These paradigms have started to reshape the role of the lecturer in higher education, wherein the role of group facilitator has become an important aspect of teaching in such scenarios (Franco and Nielsen, 2018). Group facilitation involves the mediation of the material via encouragement of communication, active participation, and discussion of all the group members (Phillips and Phillips, 1993). Best practices involve promotion of reflection and action (Franco and Nielsen, 2018) and maintaining engagement density (Matsuyama et al., 2015).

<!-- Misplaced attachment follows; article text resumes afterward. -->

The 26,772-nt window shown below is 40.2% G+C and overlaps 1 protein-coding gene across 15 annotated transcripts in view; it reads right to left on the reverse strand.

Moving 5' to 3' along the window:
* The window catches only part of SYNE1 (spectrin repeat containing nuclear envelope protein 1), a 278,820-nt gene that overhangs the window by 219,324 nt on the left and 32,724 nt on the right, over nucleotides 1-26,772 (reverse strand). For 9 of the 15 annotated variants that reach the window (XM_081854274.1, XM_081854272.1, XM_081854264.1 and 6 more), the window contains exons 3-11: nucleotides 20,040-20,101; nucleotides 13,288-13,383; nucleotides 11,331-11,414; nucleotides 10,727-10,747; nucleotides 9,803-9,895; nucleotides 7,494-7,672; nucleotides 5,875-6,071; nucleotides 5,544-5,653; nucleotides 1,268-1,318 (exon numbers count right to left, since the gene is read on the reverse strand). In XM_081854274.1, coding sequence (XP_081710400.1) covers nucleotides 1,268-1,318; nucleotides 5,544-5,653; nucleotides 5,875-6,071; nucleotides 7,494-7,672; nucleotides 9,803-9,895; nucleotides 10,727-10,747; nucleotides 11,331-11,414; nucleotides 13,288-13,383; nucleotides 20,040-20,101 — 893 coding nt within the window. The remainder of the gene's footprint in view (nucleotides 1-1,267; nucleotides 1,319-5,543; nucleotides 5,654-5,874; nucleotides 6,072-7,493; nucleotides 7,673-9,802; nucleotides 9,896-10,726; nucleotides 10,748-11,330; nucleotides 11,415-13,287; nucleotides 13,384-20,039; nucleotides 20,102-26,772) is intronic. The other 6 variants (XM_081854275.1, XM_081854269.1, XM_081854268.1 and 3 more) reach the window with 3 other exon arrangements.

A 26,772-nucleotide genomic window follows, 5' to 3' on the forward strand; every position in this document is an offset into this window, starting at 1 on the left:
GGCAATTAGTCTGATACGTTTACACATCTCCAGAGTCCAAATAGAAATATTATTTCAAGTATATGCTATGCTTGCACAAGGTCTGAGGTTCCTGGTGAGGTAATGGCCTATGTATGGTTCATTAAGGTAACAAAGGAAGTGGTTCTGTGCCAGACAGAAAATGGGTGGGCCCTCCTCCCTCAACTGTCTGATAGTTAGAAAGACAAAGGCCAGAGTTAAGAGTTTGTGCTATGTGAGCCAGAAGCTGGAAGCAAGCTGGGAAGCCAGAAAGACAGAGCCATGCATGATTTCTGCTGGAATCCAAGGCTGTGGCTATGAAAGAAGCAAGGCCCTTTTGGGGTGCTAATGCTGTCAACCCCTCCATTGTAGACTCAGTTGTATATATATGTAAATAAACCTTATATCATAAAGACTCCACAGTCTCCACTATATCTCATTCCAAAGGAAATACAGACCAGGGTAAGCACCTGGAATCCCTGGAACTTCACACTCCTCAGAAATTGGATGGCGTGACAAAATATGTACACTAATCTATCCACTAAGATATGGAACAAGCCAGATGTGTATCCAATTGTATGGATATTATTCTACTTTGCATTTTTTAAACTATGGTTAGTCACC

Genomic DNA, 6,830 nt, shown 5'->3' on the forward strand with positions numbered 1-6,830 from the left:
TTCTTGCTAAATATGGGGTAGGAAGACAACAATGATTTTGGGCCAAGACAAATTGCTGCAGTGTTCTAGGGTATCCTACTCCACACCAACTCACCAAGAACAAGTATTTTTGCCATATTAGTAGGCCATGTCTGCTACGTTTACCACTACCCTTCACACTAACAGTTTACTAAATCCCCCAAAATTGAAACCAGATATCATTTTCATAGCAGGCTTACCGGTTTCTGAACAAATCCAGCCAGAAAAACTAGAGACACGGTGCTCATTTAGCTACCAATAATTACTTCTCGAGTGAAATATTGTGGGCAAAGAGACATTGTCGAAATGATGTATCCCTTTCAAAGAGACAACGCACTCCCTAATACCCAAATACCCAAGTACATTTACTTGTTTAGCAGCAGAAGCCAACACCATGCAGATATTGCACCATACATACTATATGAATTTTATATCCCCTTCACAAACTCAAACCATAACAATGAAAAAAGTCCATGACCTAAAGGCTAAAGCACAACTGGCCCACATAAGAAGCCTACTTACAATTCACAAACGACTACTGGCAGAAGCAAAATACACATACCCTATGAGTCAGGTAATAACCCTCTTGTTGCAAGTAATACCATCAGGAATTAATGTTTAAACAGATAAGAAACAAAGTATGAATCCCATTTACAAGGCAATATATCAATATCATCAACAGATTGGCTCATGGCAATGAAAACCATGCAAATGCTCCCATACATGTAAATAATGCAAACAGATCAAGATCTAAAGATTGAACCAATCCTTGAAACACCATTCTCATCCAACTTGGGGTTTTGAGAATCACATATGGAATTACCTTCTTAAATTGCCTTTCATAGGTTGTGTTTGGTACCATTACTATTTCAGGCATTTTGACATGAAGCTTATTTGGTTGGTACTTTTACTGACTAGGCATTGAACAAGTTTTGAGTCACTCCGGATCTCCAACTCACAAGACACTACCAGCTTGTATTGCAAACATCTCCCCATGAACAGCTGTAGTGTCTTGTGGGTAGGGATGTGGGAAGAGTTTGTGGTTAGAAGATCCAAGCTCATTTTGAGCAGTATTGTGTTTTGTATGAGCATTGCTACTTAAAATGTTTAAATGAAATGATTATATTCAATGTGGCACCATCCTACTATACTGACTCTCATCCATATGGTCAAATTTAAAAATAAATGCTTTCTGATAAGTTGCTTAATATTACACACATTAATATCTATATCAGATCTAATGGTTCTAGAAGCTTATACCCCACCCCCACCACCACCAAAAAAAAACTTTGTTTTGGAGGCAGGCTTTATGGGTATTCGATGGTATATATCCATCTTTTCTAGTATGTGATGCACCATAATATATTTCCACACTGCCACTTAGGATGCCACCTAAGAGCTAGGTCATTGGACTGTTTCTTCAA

These changes to classic teaching methods have also introduced new challenges as large classrooms, restructured as several small discussion groups, demand the attention of the lecturer, and her TAs (Moust and Schmidt, 1994). While on-line discussion forums have prospered in recent years (Pendry and Salvatore, 2015; Yang et al., 2015; Chiu and Hew, 2018), with AI assisting in managing such forums (Goel and Joyner, 2017), studies have shown that personal face-to-face interactions and discussions in small groups have their advantages (Chen and Chen, 2015; Thomas and Thorpe, 2019). The question of scaling-up group facilitation is thus of prominent importance.